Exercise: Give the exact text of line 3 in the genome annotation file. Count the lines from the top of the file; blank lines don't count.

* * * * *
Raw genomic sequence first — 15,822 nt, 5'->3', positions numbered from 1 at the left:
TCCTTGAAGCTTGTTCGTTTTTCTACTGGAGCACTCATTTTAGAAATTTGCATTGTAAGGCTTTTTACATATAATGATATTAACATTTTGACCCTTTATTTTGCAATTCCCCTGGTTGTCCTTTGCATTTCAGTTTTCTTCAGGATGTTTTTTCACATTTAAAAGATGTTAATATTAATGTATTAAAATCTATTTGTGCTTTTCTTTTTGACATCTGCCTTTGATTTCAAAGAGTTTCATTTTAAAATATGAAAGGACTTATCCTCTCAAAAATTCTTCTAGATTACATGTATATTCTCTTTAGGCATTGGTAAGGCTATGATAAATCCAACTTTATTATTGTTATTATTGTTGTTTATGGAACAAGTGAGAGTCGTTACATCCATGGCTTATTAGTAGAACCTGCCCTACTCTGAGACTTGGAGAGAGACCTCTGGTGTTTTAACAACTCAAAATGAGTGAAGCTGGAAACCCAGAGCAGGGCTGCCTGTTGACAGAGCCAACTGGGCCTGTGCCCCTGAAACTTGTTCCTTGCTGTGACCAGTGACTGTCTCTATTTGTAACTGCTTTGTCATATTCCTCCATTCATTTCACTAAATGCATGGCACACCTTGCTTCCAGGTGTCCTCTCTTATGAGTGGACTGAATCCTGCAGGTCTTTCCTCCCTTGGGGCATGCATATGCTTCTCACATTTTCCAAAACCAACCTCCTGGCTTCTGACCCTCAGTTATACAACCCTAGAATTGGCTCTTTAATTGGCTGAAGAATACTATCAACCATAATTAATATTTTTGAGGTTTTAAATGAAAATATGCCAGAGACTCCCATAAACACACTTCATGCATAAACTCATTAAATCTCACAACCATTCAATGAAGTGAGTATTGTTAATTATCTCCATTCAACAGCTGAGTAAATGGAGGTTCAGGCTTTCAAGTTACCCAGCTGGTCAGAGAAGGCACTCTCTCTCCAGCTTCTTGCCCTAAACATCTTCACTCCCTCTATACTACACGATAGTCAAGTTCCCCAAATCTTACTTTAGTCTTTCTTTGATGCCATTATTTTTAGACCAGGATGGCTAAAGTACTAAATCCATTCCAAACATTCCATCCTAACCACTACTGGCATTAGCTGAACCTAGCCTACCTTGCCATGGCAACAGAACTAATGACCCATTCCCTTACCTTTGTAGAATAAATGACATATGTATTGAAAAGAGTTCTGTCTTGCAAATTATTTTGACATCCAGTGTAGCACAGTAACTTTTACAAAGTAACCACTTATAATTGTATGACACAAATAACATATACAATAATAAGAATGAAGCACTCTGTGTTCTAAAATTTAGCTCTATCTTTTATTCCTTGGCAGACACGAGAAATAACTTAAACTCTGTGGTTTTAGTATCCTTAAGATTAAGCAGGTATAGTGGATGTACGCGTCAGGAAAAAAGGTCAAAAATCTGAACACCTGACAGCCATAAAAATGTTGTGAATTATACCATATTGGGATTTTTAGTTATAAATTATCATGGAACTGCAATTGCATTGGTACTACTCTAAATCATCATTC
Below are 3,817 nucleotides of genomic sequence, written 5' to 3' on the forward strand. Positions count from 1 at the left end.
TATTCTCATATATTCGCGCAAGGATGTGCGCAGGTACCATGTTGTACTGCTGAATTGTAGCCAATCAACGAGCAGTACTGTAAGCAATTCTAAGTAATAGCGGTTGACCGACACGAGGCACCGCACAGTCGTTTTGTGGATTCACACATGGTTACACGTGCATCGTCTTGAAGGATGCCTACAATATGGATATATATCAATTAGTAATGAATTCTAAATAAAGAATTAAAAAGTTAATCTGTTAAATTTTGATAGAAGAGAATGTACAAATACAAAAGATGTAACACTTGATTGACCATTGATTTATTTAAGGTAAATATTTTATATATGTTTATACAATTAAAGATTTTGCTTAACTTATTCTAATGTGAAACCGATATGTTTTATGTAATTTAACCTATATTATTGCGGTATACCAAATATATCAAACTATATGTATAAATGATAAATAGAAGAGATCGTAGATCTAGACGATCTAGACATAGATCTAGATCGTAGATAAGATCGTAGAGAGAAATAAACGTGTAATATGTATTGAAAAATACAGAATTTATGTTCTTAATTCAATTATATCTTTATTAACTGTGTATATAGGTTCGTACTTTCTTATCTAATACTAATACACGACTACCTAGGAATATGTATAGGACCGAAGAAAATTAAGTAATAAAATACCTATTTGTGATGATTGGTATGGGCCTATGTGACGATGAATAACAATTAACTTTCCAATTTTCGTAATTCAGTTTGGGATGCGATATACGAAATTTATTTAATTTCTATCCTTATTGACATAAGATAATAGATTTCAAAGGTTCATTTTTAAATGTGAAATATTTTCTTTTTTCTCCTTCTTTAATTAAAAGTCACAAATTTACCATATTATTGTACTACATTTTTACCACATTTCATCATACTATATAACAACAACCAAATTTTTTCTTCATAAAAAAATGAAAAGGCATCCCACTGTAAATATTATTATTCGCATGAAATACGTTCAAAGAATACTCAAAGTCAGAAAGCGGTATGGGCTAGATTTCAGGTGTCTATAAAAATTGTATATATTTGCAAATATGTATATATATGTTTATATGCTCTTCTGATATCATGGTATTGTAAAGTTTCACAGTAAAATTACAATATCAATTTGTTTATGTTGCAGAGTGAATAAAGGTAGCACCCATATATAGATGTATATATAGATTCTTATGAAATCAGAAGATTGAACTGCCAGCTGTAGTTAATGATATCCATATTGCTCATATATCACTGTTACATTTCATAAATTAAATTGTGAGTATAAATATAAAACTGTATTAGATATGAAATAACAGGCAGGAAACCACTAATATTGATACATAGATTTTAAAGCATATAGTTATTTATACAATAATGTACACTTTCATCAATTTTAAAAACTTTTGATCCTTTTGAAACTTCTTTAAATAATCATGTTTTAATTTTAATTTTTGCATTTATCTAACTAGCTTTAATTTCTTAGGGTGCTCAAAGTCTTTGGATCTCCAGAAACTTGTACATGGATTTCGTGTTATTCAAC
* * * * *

Below are 3,817 nucleotides of genomic sequence, written 5' to 3' on the forward strand. Positions count from 1 at the left end.